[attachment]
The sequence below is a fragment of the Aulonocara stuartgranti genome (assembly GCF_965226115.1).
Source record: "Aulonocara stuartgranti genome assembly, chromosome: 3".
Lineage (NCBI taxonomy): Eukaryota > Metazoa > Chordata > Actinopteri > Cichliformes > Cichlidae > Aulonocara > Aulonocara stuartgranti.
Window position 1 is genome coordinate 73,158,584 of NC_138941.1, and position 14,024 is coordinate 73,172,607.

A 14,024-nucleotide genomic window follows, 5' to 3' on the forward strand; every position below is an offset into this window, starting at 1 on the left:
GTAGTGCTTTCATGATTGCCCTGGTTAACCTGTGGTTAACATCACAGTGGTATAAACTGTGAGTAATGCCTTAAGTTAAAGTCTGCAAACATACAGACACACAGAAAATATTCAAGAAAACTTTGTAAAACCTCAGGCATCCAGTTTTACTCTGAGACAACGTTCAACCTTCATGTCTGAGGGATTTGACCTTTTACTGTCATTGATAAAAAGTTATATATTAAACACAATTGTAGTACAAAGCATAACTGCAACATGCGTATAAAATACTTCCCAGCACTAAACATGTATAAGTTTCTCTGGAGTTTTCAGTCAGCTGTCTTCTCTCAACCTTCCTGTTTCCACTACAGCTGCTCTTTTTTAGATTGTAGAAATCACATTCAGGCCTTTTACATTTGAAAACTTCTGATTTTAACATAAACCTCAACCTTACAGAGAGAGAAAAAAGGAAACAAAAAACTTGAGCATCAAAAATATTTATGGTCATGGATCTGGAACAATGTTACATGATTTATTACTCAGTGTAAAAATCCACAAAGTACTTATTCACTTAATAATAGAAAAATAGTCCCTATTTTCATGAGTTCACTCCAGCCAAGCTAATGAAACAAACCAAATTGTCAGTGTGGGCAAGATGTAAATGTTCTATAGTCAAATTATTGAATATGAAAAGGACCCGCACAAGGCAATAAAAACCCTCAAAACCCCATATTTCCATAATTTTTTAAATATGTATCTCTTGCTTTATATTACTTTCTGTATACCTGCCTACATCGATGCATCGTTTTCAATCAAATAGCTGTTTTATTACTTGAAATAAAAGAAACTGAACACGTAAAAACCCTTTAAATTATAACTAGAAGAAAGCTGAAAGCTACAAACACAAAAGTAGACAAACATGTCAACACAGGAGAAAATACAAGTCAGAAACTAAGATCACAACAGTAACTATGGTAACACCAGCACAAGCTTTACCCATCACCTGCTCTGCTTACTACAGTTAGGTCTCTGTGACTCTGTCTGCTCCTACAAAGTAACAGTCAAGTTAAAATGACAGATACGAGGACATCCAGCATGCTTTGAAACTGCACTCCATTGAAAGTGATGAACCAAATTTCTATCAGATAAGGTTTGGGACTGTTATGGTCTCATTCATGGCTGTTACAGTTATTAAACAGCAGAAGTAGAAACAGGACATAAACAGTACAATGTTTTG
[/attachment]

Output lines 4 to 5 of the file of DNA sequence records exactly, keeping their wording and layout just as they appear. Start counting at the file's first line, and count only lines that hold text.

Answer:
Window position 1 is genome coordinate 73,158,584 of NC_138941.1, and position 14,024 is coordinate 73,172,607.

A 14,024-nucleotide genomic window follows, 5' to 3' on the forward strand; every position below is an offset into this window, starting at 1 on the left: